Sunday, May 20, 2007

Fair Trade Coffee

Colleen E. H. Berndt has an essay up on TCSDaily about Fair Trade Coffee (FTC). It is an interesting critique of a well intentioned plan.

For instance, FTC is a designation that is "open only to co-operatives composed of farmers owning fewer than 12 acres of land and who do not employ any full-time workers. The co-operative must then pay the FLO to certify that the co-operative, not the member farms, meets specific standards for socially and environmentally sound coffee growing and accept the FLO's mandated organizational structures. No matter how well run or how benevolent a non-cooperative private organization is, no matter how well paid or well treated its employees are, that organization cannot obtain Fair Trade certification." It seems that FTC is not so much about ensuring that laborers are compensated justly for their work, but that coffee is produced in accord with a commune-like ideal.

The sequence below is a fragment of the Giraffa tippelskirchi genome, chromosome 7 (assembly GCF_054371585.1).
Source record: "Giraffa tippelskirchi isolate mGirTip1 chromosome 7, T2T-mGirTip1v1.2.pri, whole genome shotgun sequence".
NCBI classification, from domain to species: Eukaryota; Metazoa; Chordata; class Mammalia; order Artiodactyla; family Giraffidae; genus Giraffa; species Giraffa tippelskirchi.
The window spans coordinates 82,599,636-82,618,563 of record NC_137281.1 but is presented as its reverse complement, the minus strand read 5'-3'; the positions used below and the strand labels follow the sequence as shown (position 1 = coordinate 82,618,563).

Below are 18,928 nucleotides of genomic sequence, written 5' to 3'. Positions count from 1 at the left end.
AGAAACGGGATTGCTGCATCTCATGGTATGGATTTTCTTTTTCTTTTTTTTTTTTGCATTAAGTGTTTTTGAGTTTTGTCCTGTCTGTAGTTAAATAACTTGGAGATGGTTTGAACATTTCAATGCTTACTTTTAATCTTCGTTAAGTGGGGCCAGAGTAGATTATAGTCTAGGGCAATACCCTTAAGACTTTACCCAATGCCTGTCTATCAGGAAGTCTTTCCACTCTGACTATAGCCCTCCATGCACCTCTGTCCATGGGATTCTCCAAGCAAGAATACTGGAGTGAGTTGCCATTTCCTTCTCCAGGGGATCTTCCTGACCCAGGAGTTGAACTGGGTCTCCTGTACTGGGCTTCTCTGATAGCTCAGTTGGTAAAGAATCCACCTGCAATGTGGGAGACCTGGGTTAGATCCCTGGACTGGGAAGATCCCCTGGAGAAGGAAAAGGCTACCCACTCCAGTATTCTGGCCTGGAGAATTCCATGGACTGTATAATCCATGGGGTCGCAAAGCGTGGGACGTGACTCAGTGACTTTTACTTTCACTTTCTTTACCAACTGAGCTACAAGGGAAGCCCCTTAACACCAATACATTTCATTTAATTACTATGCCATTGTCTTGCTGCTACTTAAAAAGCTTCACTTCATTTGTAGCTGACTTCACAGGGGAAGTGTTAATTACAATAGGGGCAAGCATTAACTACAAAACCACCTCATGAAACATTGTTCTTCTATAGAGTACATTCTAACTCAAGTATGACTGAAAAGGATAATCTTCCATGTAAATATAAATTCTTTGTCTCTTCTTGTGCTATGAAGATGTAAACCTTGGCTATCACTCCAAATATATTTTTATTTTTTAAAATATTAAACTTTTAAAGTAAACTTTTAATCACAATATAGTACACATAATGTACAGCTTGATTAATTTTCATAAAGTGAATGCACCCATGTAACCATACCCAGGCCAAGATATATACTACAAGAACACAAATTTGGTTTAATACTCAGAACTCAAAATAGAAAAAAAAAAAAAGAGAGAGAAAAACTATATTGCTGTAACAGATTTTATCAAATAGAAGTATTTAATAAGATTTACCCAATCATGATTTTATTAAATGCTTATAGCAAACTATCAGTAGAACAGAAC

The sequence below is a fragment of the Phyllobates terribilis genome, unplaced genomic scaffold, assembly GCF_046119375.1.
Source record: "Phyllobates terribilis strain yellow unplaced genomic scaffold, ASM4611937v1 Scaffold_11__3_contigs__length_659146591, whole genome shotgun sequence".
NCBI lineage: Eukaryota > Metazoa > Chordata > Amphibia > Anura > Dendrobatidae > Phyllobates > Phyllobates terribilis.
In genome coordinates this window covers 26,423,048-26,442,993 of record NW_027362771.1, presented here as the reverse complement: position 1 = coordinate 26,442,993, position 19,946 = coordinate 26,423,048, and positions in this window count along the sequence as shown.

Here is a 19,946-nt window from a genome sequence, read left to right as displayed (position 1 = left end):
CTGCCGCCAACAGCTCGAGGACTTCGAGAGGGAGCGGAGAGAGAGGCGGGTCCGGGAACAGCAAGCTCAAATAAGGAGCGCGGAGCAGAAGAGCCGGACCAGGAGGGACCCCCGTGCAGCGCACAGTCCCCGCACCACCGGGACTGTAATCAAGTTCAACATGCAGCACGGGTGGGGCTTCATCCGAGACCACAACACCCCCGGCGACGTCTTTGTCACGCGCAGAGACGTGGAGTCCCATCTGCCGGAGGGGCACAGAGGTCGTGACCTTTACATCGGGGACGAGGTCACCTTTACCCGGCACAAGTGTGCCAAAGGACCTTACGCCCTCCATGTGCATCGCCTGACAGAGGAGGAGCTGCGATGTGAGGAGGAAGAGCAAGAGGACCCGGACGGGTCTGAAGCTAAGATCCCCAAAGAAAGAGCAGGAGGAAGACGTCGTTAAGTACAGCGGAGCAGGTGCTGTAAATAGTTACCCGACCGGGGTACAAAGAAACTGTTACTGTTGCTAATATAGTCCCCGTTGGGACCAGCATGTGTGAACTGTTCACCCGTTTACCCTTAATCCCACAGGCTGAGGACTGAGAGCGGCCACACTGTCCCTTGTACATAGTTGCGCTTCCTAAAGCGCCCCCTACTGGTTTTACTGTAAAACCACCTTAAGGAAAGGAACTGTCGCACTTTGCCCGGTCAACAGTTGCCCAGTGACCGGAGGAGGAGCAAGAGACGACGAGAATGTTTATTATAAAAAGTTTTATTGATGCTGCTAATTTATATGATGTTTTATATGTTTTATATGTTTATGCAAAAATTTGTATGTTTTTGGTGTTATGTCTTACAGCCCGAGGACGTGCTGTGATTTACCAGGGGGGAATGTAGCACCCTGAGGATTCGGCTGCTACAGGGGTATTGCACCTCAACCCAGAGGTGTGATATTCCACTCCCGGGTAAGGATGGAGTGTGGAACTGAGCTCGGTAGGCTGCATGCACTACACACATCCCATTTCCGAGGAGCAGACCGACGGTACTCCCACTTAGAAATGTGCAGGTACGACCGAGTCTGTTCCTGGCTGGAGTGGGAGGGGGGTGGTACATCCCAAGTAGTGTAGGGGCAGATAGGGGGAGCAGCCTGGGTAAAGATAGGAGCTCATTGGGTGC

Triumvir Vis said...

While certainly a decent critique of the extent of the FTC project's benefit, what do you then conclude from this? Which purchase better supports those actually working and harvesting? While Fair Trade Coffee may not consider the seasonal worker, non-Fair Trade Coffee certainly gives those workers no more consideration.

Colleen Berndt said...

I am not sure I agree, Triumvir. Non-FT coffee production rewards workers for producing quality. The quality of the coffee is vunerable to the harvesting process. The harvest worker must pick only ripe berries from among a mixture of ripe and unripe. A poorly paid worker...or an unskilled harvester, will strip all berries off the branch at once, resulting in a low quality harvest. Therefore, quality producers tend to pay their seasonal labor well (above minimum wage) in order to guarantee the higher quality.

It follows then, that if you wish to reward hard-working seasonal laborers, you should buy the finest quality of coffee you can afford. (This is generally well above the FT quality, BTW.)

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